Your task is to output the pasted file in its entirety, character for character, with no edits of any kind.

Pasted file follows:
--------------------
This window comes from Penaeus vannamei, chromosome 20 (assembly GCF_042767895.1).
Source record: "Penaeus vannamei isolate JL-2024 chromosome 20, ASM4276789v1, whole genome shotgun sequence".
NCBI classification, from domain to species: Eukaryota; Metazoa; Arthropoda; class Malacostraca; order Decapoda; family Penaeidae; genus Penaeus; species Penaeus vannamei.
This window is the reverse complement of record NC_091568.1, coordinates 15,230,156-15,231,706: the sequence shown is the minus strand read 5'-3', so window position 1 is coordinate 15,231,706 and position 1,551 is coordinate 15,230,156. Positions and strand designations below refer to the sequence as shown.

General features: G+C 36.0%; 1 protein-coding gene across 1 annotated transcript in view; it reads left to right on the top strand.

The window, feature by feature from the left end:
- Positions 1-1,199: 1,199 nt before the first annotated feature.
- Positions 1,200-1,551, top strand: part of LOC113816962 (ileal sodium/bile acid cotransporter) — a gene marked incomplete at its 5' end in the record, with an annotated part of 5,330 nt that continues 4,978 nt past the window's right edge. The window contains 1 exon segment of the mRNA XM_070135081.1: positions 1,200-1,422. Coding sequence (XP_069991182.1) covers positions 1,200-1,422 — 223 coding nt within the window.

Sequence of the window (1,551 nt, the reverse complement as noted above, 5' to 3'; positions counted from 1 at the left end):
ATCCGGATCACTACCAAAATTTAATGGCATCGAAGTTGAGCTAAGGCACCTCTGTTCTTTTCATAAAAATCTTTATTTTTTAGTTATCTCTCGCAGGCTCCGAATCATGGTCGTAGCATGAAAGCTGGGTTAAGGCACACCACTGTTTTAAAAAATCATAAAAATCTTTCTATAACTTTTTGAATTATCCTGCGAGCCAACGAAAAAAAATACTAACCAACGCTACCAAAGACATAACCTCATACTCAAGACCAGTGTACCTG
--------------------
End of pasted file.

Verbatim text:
This window comes from Penaeus vannamei, chromosome 20 (assembly GCF_042767895.1).
Source record: "Penaeus vannamei isolate JL-2024 chromosome 20, ASM4276789v1, whole genome shotgun sequence".
NCBI classification, from domain to species: Eukaryota; Metazoa; Arthropoda; class Malacostraca; order Decapoda; family Penaeidae; genus Penaeus; species Penaeus vannamei.
This window is the reverse complement of record NC_091568.1, coordinates 15,230,156-15,231,706: the sequence shown is the minus strand read 5'-3', so window position 1 is coordinate 15,231,706 and position 1,551 is coordinate 15,230,156. Positions and strand designations below refer to the sequence as shown.

General features: G+C 36.0%; 1 protein-coding gene across 1 annotated transcript in view; it reads left to right on the top strand.

The window, feature by feature from the left end:
- Positions 1-1,199: 1,199 nt before the first annotated feature.
- Positions 1,200-1,551, top strand: part of LOC113816962 (ileal sodium/bile acid cotransporter) — a gene marked incomplete at its 5' end in the record, with an annotated part of 5,330 nt that continues 4,978 nt past the window's right edge. The window contains 1 exon segment of the mRNA XM_070135081.1: positions 1,200-1,422. Coding sequence (XP_069991182.1) covers positions 1,200-1,422 — 223 coding nt within the window.

Sequence of the window (1,551 nt, the reverse complement as noted above, 5' to 3'; positions counted from 1 at the left end):
ATCCGGATCACTACCAAAATTTAATGGCATCGAAGTTGAGCTAAGGCACCTCTGTTCTTTTCATAAAAATCTTTATTTTTTAGTTATCTCTCGCAGGCTCCGAATCATGGTCGTAGCATGAAAGCTGGGTTAAGGCACACCACTGTTTTAAAAAATCATAAAAATCTTTCTATAACTTTTTGAATTATCCTGCGAGCCAACGAAAAAAAATACTAACCAACGCTACCAAAGACATAACCTCATACTCAAGACCAGTGTACCTG